Builders of straw bale, adobe, cob and other types of natural homes use earthen plasters for interior and exterior walls, usually applying the plaster in two or three layers. The first coat or two levels out the wall surface. The last coat, or finish coat, provides a smooth, suede-like finish and color. When the finish plaster has dried, many builders apply an alis (pronounced al-lee), a paint made from powdered clay mixed with earthen pigments, to give walls a wash of dramatic color.
"Earth plasters make the most beautiful walls I have ever seen," Meagan says. "The colors are gorgeous and incredibly varied."
Materials for an earthen plaster often can be gathered from the building site itself — for example, from the foundation excavation — making this plaster an inexpensive material with low embodied energy. (Embodied energy is the total energy required to extract, manufacture and transport a material.) Even if they're not available on site, clay-rich dirt and sand often can he imported from a nearby field or gravel yard, ensuring the lowest embodied energy within the entire family of plasters and stuccos. The small scar that results from extracting dirt for an earthen plaster can be filled easily and replanted, or convened to a small pond, erasing all sign of human activity. Ease of reclamation, combined with its low embodied energy makes earthen plaster by far the most environmentally benign of all wall finishes. And earthen plasters are perfect for people who want to avoid using petrochemicals and other synthetic chemical paints.
Earthen plasters are easy to repair and maintain. If cracks develop in a finished wall, you simply wet the wall and smear on more finish coat, smoothing out the surface and feathering the edges. Alis can be applied to cover up the repair work. Using alis instead of manufactured paints for wall color also spares individuals from exposure to harmful chemicals.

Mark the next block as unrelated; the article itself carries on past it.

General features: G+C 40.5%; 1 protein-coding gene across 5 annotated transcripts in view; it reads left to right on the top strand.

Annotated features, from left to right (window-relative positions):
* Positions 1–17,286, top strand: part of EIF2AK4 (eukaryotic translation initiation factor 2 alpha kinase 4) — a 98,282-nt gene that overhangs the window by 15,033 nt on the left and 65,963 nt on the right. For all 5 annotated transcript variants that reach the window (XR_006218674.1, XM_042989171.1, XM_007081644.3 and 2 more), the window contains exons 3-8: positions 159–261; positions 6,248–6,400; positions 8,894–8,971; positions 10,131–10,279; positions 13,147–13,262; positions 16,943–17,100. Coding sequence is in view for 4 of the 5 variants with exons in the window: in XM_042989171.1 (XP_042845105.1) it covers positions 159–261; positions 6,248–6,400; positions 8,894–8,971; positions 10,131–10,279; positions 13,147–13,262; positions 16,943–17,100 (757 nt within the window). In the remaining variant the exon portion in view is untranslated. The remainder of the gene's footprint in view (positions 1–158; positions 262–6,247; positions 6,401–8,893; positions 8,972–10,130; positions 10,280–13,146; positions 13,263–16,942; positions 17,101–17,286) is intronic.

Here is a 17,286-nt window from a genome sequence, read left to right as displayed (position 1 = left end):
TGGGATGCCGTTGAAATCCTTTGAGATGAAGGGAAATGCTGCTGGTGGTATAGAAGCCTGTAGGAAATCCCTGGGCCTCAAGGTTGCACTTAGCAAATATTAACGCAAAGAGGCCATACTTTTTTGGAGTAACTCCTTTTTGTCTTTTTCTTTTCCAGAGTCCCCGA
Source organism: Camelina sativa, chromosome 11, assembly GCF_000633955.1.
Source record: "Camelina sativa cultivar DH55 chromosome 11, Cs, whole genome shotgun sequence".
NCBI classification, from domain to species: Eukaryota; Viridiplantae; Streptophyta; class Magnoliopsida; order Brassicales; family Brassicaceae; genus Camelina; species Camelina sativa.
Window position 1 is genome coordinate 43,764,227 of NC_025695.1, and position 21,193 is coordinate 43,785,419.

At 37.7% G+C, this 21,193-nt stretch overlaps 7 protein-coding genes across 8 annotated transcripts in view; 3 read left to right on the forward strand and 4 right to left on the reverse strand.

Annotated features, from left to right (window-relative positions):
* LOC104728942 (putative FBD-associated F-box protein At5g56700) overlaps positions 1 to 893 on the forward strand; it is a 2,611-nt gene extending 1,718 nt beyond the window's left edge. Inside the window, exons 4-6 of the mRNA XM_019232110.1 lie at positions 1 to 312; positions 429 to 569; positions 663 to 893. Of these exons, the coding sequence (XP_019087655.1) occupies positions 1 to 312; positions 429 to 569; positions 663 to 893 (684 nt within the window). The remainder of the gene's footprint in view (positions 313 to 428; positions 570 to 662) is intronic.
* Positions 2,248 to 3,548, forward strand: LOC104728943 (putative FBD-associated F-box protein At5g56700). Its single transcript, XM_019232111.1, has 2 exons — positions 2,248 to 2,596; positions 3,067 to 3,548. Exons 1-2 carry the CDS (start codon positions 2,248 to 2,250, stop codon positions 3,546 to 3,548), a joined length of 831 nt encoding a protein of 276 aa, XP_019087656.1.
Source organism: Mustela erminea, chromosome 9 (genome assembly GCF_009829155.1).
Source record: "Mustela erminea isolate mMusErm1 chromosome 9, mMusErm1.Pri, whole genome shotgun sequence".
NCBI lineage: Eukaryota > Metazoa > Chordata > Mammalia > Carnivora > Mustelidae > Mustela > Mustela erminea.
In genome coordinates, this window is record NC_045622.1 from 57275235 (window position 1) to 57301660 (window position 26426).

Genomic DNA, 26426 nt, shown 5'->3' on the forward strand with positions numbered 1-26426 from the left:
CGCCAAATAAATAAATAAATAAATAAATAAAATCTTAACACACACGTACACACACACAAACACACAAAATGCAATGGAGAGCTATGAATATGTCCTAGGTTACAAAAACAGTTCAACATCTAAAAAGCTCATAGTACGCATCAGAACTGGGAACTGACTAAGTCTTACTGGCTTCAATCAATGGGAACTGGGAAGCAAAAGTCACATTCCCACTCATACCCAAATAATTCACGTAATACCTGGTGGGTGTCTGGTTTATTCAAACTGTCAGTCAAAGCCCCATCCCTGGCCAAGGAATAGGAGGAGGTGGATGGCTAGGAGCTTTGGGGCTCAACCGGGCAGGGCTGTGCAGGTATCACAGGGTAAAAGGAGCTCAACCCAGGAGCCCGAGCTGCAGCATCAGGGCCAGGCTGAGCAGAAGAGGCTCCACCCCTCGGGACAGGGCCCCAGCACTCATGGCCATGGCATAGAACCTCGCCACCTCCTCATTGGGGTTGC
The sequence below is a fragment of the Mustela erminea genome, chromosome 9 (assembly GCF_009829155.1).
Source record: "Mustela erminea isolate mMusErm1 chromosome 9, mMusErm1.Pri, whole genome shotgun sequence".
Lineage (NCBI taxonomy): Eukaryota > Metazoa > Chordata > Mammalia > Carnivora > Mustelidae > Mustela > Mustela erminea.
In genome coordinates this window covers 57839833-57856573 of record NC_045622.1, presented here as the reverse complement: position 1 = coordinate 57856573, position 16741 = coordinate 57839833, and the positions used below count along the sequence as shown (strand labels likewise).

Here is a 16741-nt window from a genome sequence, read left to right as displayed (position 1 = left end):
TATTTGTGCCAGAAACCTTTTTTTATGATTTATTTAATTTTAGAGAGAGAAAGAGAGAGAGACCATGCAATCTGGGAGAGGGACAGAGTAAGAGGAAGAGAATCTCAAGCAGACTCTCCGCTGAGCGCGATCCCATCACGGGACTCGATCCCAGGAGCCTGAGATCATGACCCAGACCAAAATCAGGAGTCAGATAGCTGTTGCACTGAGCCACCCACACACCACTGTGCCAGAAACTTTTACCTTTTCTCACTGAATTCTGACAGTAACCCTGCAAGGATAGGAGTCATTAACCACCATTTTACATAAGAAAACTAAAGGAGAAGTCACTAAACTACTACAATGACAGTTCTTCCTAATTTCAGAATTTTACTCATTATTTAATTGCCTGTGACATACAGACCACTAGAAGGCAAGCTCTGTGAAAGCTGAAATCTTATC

If a home is built with adequate roof overhangs to protect walls from heavy rains, earthen plasters can be used in a wide variety of climates, even some rather harsh ones. Ideally suited to natural home building, earthen plasters allow walls to breathe and permit water vapor that enters a wall (for example, through cracks around window or door openings) to evaporate. This characteristic helps protect earth and straw in a wall's interior from moisture. Water accumulation can cause straw bale walls to mildew and eventually decompose, and earthen walls to deteriorate and collapse.
Although earthen plasters are nontoxic, environmentally friendly and easy to make, they're not always permitted in local construction codes. Local building-code officials may be reluctant to give their approval, especially for exterior applications. However, providing code officials in your jurisdiction with published information on the durability of earthen plasters (see "Resources," at the end of this article.) and designing a home to protect the walls from weather may convince them of the merits of this readily available, eco-friendly material.